14 April, 2022

ETNO-GSMA-GIGAEurope response to the public consultation on the draft BEREC Guidelines on the Implementation of the Open Internet Regulation

ETNO, the GSMA and GIGAEurope, who represent the telecoms sector in Europe, welcome the opportunity to comment on BEREC’s Draft Guidelines on the Implementation of the Open Internet Regulation. It is a crucial milestone to implement and enforce Regulation 2015/2120 on the Open Internet, especially in light of the European Court of Justice (ECJ) rulings concerning the interpretation of the specific Articles of the Regulation.

The GSMA, ETNO and GIGAEurope hope the following detailed comments can serve as a constructive contribution to BEREC’s deliberations on the draft Guidelines on the Implementation of the Open Internet Regulation.

Please find below a summary of the main issues we would like to raise in the context of this consultation:

  • We call on BEREC to ensure that the updates to the Guidelines remain within the scope of the interpretation provided by the ECJ decisions and do not create additional rules not embedded in those decisions;
  • To that end, we call on BEREC to make the distinction in the Guidelines between zero-rating practices based on commercial considerations and zero-rating practices that are not based on commercial considerations and/or applied to partner applications;
  • We urge BEREC to ensure there is an effective carve out that allows for zero-rating of applications that are used for the benefit of EU citizens. This could be achieved by BEREC making the distinction in the Guidelines between zero-rating practices based on commercial considerations and those which are not;
  • We urge BEREC to maintain a customer friendly approach to data purchasing, which gives customers the ability to explore the internet in a customer friendly and hassle-free manner. The possibility to purchase additional data allowance should not be considered as a ‘commercial practice involving traffic management’, but as a means to secure ‘free and open’ internet access as such for customers;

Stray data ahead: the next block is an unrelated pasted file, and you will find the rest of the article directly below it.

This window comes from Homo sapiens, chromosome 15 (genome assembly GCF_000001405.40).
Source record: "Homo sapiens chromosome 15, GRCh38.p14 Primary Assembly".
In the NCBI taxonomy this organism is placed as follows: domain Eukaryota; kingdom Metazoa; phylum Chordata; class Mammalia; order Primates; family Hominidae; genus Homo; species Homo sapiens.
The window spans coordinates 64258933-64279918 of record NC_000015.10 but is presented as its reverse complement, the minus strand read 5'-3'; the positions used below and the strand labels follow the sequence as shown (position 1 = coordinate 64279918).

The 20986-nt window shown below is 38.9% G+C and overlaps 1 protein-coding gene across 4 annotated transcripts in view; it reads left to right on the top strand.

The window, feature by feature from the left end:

• We call on BEREC to take into consideration the expected operational implication and costs the changes to the Guidelines introduce in relation to existing offers that have already been validated by national regulators (i.e. burden in terms of time, resources, and the potential risk of losing customers). It is important for operators to have enough time to process these changes and as such an adequate transitional period and a flexible approach to implementation during this transition that takes into account specific
  • We call on BEREC to ensure that all National Competent Authorities (NCAs) act In addition, we call on NCAs not to prejudice the outcome of the consultation process by taking early action; and to act in a harmonised manner once the final Guidelines are established.

Overall context

 The ECJ rulings have been a cause for concern for operators across Europe, given that zero-rating offers are currently available and active in almost all EU markets, and bring significant benefit to consumers and society at large. It is important not to underestimate the significant uncertainty caused to consumers, operators and indeed national regulatory authorities by these unexpected rulings. The situation is indicative of a deep underlying and perpetuating lack of clarity caused by the shift in interpretation of the Open Internet Regulation (OIR).